Skilled Use Of Literary Devices In Shakespeare's King Lear

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In writing plays, novels and poems, authors use literary devices to convey the meaning of their text and skilled use of literary devices brings richness and clarity. Many literary devices can be used to further analyze King Lear, such as bestial images, foreshadowing and symbolism.
Shakespeare uses animal comparisons in King Lear to explain how Lear’s daughters, Regan and Goneril, are worse than beasts in their actions toward their father. Lear ignores the laws of royal hierarchy when he divides his kingdom between his two eldest daughters, who claim to love him most. As a result, Regan and Goneril are able to act against the laws of coverture, where women are considered to be under her husband’s protection and authority, and treat their father poorly.
After Goneril, Lear’s eldest daughter, denies her father what he wants, Lear compares her to a vulture, hoping to get more compassion from his younger daughter, Regan: “O, Regan, she hath tied Sharp-toothed unkindness like a vulture, here” (2.4.134). Lear’s reference to Goneril as a vulture not only serves to implicate her as bestial, but also indicates how much she does not love Lear; feelings that she allows to show only after she has married and been given her part of the kingdom.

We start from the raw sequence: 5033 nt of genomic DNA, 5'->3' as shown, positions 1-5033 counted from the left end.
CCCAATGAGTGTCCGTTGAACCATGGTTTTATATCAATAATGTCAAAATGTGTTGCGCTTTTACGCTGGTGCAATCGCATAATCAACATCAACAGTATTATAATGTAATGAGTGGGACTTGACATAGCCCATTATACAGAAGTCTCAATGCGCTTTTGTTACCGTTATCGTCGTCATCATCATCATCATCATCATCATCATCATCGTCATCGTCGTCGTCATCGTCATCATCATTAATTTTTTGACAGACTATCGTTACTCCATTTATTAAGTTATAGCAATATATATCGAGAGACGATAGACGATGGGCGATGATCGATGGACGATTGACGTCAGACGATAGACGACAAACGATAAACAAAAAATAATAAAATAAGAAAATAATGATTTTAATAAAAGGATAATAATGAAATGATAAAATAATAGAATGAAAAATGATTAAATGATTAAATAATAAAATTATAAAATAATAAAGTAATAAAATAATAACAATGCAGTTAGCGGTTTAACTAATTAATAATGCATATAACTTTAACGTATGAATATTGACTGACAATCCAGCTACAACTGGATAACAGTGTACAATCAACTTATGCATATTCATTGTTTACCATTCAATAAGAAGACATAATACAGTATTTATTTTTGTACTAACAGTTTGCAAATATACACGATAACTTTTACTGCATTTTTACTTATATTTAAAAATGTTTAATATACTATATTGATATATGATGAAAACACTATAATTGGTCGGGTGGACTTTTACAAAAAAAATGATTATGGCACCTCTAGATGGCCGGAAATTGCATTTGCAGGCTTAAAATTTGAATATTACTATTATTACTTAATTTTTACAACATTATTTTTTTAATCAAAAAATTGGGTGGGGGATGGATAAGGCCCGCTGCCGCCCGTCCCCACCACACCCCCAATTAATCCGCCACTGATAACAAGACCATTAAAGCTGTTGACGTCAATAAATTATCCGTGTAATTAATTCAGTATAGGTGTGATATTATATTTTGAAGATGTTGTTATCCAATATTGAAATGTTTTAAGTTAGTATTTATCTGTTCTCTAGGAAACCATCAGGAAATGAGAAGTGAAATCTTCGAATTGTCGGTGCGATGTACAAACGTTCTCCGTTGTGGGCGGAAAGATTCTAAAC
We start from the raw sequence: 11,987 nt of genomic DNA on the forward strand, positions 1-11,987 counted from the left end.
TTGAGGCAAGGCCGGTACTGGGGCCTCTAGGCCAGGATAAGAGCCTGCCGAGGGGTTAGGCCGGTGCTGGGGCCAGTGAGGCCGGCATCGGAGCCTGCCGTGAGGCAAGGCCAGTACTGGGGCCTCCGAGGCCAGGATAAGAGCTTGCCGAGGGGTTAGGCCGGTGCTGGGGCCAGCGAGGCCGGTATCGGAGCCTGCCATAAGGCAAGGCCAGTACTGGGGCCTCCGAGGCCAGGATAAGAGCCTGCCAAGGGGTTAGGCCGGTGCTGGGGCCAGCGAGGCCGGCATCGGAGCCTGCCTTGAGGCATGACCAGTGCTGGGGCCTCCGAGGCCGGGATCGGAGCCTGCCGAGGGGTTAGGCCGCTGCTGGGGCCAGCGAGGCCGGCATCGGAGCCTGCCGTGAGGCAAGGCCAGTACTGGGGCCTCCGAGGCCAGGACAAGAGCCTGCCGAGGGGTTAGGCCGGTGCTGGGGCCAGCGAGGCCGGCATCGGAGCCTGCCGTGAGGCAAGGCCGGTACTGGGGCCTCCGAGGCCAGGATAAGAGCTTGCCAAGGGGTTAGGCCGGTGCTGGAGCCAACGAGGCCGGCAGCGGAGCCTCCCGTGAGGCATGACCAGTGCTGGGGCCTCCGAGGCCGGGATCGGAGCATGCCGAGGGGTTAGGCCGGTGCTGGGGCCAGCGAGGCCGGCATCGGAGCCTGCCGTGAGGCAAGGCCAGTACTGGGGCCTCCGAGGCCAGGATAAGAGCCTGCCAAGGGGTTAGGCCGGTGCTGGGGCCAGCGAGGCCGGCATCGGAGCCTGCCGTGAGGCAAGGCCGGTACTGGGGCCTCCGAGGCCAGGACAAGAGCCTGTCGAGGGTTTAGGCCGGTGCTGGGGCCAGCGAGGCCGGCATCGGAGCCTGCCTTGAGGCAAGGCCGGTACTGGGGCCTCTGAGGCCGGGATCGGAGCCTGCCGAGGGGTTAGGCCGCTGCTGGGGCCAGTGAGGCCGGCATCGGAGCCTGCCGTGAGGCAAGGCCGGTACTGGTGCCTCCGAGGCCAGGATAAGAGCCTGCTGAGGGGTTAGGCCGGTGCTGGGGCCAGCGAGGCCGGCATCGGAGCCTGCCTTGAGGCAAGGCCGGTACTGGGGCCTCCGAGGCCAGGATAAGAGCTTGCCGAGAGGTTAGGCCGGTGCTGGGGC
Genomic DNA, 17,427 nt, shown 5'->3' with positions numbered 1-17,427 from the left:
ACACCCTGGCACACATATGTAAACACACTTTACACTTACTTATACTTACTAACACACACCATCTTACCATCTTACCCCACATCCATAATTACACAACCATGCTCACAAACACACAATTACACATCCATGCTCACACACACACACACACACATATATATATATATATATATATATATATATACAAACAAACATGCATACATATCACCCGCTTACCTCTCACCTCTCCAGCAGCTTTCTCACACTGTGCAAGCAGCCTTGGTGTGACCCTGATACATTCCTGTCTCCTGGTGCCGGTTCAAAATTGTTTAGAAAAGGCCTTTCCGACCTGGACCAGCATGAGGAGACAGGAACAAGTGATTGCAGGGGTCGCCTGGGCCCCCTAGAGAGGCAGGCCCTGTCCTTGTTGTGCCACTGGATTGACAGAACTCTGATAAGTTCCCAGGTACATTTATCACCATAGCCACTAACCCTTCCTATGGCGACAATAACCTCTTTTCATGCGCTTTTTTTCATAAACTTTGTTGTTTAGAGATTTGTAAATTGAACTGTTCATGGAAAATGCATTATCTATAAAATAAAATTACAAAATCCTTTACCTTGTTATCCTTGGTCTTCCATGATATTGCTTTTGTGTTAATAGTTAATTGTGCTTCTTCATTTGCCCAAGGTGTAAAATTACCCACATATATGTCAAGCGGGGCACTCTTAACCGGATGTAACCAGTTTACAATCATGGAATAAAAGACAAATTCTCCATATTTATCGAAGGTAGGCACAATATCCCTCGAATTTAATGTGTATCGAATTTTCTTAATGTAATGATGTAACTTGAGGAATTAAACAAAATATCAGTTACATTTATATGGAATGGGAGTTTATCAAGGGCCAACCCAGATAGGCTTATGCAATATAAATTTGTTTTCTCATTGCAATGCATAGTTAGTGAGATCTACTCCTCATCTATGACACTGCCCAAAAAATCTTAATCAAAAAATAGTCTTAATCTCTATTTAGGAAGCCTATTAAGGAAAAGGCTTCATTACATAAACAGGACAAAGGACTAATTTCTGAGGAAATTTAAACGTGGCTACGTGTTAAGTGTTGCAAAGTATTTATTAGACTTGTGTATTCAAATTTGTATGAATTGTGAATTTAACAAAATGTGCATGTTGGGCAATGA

Regan is also conveyed
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The daughters whom Lear loves and trusts the most and to whom he gives up his kingdom, are the daughters who do not love him at all and who betray him completely. Goneril treats her father with disrespect, employing the very power he gave her to abuse and humiliate him. When Lear turns to Regan for aid, she instead supports her sister in this cruelty. Because of the betrayal of the two daughters he loved and trusted most with his kingdom, Lear ultimately suffers beyond endurance and slips into madness, not the comfortable old age he believed he would enjoy with his two loving daughters caring for